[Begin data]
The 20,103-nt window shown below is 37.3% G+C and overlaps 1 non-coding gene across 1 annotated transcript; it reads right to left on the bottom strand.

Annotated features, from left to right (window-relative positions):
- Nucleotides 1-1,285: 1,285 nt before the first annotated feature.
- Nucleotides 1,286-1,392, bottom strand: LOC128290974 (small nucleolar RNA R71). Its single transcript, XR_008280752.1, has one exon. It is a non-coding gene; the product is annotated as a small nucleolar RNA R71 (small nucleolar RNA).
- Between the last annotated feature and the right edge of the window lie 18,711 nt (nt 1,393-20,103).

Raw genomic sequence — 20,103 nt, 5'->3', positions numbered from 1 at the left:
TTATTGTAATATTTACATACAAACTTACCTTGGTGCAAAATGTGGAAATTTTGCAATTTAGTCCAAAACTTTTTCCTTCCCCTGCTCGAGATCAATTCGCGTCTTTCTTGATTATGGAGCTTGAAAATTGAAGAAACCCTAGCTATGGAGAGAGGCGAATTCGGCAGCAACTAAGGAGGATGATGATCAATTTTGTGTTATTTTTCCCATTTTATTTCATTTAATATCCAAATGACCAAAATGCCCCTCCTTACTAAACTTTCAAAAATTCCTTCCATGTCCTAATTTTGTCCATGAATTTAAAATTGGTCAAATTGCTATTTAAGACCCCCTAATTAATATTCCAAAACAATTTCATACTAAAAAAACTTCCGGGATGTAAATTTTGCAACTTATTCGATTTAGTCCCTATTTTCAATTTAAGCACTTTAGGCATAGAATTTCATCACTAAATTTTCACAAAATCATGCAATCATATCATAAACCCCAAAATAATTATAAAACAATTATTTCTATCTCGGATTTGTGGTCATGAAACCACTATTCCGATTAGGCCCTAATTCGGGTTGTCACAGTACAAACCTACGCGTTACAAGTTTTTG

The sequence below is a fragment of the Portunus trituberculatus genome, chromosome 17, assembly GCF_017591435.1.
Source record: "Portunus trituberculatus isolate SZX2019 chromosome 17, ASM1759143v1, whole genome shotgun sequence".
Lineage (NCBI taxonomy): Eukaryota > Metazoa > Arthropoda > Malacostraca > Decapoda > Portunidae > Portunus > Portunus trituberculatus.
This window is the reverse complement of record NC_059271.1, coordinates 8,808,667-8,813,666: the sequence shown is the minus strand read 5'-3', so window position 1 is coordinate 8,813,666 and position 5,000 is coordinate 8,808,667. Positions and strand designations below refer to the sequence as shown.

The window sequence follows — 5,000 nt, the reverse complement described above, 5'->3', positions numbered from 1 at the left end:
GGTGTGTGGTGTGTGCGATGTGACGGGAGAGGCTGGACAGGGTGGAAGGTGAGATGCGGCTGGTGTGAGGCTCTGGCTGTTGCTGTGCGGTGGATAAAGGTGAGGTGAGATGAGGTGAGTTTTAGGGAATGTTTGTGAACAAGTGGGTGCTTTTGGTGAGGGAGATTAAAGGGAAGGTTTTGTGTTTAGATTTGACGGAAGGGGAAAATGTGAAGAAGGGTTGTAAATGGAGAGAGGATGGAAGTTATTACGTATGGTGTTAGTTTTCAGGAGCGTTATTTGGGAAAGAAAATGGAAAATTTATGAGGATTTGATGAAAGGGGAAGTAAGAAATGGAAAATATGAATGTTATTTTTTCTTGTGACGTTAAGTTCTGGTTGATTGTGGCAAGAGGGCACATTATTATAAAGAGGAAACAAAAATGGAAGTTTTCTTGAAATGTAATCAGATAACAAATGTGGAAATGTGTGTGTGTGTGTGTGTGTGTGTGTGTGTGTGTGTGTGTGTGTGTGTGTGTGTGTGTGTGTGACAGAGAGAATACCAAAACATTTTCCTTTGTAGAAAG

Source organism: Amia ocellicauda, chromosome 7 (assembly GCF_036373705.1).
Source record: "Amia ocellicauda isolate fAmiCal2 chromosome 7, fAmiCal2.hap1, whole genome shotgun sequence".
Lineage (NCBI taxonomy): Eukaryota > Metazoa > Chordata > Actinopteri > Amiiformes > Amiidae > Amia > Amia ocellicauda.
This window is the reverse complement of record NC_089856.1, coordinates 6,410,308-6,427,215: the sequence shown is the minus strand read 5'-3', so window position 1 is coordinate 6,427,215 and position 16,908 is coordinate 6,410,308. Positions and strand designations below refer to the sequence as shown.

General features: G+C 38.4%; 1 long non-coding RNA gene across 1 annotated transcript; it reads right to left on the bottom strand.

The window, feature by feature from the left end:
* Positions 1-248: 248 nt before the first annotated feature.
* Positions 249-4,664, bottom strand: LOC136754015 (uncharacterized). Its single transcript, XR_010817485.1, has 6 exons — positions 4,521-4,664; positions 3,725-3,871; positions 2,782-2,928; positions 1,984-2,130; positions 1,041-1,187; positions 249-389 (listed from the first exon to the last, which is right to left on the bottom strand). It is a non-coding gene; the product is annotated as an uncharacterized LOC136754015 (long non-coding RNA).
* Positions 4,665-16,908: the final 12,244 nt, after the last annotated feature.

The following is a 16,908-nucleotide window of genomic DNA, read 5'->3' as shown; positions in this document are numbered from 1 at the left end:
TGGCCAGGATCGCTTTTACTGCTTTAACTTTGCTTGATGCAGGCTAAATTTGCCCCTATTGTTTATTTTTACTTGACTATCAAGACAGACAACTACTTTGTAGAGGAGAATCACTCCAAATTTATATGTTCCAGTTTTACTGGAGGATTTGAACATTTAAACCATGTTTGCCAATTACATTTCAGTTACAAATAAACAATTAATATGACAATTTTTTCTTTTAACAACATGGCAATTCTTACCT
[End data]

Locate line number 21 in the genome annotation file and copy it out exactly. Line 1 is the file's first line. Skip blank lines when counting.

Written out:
* Positions 249-4,664, bottom strand: LOC136754015 (uncharacterized). Its single transcript, XR_010817485.1, has 6 exons — positions 4,521-4,664; positions 3,725-3,871; positions 2,782-2,928; positions 1,984-2,130; positions 1,041-1,187; positions 249-389 (listed from the first exon to the last, which is right to left on the bottom strand). It is a non-coding gene; the product is annotated as an uncharacterized LOC136754015 (long non-coding RNA).